Eucalyptus albida (White-leaved Mallee) - A shrubby Eucalyptus that grows to 10 feet tall with a smooth often powdery white or green-grey bark and ovate 1 to 2 in long waxy white juvenile leaves held tight to the stem in opposite pairs. Mature dark glossy green lance shaped leaves are 2 to 4 inches, are alternately arranged and have petioles. Mature plants have creamy white flowers in summer that are attractive to birds and bees.
Plant in full sun in a well-drained soil and irrigate occasionally to infrequently. It is drought tolerant and hardy to frost resistant - some say tolerating temperatures down as low as 10 °F. Both juvenile and mature leaves are often present, which is an attractive combination but most often this plant is coppiced to continue production of the juvenile leaves for their attractive white color in the garden and for floral use.
This plant is common in the southern Wheatbelt region of south Western Australia from near Moora to near Hamersley River. The name for the genus comes from the Greek words 'eu' meaning "well" and 'kalypto' meaning 'to cover' as with a lid and an allusion to the united calyx-lobes and petals that is called an operculum that forms a lid or cap that is shed when the flowers open. The specific epithet means "whitish" in reference to the juvenile leaves. It has also been called Rustle Gum by florists. In Stan Kelly's two volume Eucalyptus his painting shows the beautiful mix of mature and juvenile foliage and in the text (written by G.M Chippendale and R.D. Johnston) it notes that "Juvenile leaves of most species of Eucalyptus are very distinctive, but none more so than E. albida."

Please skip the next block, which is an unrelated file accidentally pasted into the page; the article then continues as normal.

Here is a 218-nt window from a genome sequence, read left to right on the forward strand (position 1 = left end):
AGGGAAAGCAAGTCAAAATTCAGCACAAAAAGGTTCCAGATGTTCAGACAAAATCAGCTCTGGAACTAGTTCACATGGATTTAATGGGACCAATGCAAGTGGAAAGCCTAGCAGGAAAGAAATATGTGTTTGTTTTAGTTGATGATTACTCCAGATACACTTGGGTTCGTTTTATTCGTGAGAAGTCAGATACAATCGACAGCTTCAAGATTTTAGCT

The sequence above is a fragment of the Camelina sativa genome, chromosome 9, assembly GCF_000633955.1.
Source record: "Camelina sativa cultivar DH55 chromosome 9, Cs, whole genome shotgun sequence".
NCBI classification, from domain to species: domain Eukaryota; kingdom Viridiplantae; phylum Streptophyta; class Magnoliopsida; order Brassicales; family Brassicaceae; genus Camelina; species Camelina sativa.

We thank Jo O'Connell at Australian Native Plant Nursery and Joe Walker at Obra Verde Growers for introducing us to this attractive plant.
The information about Eucalyptus albida displayed on this page is based on research conducted in our nursery library and from online sources we consider reliable. We will also relate those observations made of this plant as it grows in our nursery gardens and in other gardens that we have visited, as well how the crops have performed in containers in our nursery field. We will also incorporate comments we receive from others and welcome hearing from anyone who has additional information, particularly when they share cultural information that would aid others in growing it.